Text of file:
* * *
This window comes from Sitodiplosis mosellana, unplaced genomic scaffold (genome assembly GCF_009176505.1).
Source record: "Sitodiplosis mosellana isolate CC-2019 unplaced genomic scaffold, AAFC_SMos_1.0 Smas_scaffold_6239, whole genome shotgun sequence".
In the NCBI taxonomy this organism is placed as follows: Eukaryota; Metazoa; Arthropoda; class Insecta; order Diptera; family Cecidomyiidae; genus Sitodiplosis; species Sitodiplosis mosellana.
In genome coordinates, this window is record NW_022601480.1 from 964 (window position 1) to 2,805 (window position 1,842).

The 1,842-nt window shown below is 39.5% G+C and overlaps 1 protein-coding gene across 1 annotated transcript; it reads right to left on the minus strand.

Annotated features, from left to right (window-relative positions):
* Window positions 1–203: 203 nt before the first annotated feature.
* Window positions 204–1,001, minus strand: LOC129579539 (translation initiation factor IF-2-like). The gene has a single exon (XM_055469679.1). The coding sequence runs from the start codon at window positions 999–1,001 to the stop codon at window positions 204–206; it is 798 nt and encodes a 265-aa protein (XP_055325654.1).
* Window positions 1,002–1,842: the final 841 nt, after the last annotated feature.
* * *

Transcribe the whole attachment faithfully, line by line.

This window comes from Sitodiplosis mosellana, unplaced genomic scaffold (genome assembly GCF_009176505.1).
Source record: "Sitodiplosis mosellana isolate CC-2019 unplaced genomic scaffold, AAFC_SMos_1.0 Smas_scaffold_6239, whole genome shotgun sequence".
In the NCBI taxonomy this organism is placed as follows: Eukaryota; Metazoa; Arthropoda; class Insecta; order Diptera; family Cecidomyiidae; genus Sitodiplosis; species Sitodiplosis mosellana.
In genome coordinates, this window is record NW_022601480.1 from 964 (window position 1) to 2,805 (window position 1,842).

The 1,842-nt window shown below is 39.5% G+C and overlaps 1 protein-coding gene across 1 annotated transcript; it reads right to left on the minus strand.

Annotated features, from left to right (window-relative positions):
* Window positions 1–203: 203 nt before the first annotated feature.
* Window positions 204–1,001, minus strand: LOC129579539 (translation initiation factor IF-2-like). The gene has a single exon (XM_055469679.1). The coding sequence runs from the start codon at window positions 999–1,001 to the stop codon at window positions 204–206; it is 798 nt and encodes a 265-aa protein (XP_055325654.1).
* Window positions 1,002–1,842: the final 841 nt, after the last annotated feature.